according to a CEB survey cited by ComputerWorld. We recently reported that about 1/3 of IT workers are ready to leave for another company. What can your organization do to boost morale and retain staff?IT job satisfaction is at an all time low, and has been since January
Cut Back the Hours
By far the biggest drag on tech workers is the number of hours worked - ComputerWorld puts the average workweek at 71 hours for IT staff. IT staff are often expected to work late into the night to fix problems, and still show up at 8:00 AM the next morning. Also, tech workers are frequently contacted at home and on vacation. At my first IT job after college, my boss told me "Forty hours a week is part-time."
ComputerWorld article asked why women leave careers in IT. The real question should be why anyone actually stays in the profession under these conditions.
Cutting hours for IT staff may sound like an impossible task, but it may actually lead to more productivity in addition to better morale. As the 37 Signals Book Rework points out: "Working more doesn't mean you care more or get
more done." According to a recent survey by Microsoft, the average worker is only productive for about 30 hours of their 46 hour work week.
If all you do is work, you're unlikely to have sound judgments. Your values and decision making wind up skewed. You stop being able to decide what's worth extra effort and what's not. And you wind up just plain tired. No one makes sharp decisions when tired.
Mangers will need to take a hard look at what is truly mission critical and what an acceptable amount of downtime will be, and set more generous timelines for deploying new systems. Managers may also need to take initiative in limiting staff's hours and ensuring employees take vacation time and are not contacted while on vacation unless absolutely necessary.
Managers can start by creating explicit policies regarding overtime, critical services and emergencies.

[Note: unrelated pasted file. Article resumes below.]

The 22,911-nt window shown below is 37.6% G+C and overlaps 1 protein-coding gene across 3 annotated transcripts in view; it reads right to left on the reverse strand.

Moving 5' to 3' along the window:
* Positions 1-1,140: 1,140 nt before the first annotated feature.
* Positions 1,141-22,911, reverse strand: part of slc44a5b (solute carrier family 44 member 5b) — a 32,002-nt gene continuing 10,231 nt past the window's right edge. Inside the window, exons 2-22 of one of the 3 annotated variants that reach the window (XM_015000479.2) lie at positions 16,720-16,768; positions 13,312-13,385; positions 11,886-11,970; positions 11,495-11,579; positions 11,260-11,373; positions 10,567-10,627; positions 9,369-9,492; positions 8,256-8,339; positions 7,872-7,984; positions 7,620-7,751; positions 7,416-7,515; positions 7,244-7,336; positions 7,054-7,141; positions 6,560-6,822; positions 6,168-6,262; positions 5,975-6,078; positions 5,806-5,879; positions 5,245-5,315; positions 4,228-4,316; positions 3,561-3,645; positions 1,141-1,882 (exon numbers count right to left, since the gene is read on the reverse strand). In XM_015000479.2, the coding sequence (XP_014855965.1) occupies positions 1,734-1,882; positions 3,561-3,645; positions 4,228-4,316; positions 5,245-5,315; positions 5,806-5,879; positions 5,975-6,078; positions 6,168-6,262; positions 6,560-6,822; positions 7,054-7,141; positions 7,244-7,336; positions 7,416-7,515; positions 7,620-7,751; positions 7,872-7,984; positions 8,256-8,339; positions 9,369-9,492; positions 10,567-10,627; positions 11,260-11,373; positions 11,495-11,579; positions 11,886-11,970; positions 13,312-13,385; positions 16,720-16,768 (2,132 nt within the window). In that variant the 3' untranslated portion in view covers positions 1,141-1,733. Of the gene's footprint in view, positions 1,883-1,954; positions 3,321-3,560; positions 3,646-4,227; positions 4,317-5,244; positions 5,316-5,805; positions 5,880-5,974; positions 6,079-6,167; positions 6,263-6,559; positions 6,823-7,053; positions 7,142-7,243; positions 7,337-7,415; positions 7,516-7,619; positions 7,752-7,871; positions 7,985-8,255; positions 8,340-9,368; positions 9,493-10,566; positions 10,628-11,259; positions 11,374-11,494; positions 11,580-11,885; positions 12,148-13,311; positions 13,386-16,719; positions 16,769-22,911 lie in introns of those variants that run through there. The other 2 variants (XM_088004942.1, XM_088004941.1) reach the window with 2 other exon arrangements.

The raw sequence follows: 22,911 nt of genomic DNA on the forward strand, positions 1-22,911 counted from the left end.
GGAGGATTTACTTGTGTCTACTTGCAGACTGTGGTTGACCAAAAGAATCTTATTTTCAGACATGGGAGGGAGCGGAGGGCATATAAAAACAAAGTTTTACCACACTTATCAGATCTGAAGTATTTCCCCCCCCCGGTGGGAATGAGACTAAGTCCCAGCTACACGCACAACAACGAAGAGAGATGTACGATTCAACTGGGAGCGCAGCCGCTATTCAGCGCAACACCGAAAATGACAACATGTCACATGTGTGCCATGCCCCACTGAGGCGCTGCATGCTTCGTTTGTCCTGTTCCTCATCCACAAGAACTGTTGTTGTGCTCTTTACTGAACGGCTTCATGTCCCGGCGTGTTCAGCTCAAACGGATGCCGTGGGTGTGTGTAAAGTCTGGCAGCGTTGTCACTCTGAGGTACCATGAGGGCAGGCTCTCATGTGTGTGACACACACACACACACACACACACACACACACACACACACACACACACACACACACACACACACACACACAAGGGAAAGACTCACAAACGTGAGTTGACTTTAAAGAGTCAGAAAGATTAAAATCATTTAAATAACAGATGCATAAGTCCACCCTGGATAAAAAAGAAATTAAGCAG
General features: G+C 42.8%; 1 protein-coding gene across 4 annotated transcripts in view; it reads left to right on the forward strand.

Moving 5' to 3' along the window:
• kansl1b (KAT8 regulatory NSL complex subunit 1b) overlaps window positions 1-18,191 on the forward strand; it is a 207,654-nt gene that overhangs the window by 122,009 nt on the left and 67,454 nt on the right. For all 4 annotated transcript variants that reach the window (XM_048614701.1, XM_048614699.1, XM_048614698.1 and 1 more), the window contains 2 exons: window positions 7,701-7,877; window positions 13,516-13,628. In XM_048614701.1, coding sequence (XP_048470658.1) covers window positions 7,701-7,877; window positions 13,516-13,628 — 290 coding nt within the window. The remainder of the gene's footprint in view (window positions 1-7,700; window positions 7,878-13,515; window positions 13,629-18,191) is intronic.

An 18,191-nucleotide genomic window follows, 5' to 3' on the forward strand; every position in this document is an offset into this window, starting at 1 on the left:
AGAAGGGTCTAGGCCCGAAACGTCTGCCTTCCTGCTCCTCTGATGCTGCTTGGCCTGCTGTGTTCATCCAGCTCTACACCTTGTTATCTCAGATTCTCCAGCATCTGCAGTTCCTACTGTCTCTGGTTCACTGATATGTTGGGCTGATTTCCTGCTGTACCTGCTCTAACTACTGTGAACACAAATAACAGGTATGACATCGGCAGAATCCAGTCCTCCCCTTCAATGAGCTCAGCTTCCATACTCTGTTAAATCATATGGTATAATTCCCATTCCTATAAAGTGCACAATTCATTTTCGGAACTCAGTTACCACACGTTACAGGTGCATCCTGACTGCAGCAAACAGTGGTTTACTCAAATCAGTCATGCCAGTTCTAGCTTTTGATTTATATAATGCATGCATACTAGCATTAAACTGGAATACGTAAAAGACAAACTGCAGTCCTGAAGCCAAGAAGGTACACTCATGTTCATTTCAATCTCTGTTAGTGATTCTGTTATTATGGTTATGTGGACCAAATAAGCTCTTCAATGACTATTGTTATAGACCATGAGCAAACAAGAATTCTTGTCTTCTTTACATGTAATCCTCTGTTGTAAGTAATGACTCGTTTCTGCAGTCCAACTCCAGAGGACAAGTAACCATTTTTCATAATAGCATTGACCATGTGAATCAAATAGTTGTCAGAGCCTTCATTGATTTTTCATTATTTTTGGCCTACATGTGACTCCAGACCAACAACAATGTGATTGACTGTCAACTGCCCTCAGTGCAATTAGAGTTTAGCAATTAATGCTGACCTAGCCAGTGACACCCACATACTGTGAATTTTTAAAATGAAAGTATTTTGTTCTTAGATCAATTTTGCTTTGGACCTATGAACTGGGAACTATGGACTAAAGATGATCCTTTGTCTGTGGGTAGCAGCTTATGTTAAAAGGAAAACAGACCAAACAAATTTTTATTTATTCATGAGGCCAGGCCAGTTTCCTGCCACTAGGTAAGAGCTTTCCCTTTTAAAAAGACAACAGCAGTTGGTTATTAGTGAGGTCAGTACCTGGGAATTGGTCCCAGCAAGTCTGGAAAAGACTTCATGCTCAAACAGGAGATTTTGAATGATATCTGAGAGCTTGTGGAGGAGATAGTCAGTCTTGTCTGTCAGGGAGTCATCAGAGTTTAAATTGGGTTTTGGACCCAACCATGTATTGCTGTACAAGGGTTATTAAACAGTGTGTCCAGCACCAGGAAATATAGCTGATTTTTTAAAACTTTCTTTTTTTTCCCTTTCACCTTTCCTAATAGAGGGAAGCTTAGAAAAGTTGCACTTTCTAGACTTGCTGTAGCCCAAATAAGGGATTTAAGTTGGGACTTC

Provide Paid Training
Time spent on self-training accounts for much of that 71 hour work week for IT staff. IT workers are expected to keep up with the latest technology, but all too often organizations don't support staff in their training and education.
Providing more paid training to staff - including contractors - could be a huge advantage to organizations. There's a mismatch between IT workers available and skills required. Managers should think of training as an investment.
Provide a Road Map for Career Growth
According to ComputerWorld "For many women, the career path is all very mysterious because they don't have mentors or sponsors or folks looking out for them." This is also true for men. It can be difficult to see where and how to move-up, especially as more and more business skills are required in IT departments. This is particularly problematic for contractors, who are often treated as disposable labor and have little to know prospects for advancement within a company.
In addition to providing training, organizations should mentor employees - male and female, contract and permanent - and make career opportunities and paths of advancement clear.
What do you wish your organization would do to improve your morale at work?
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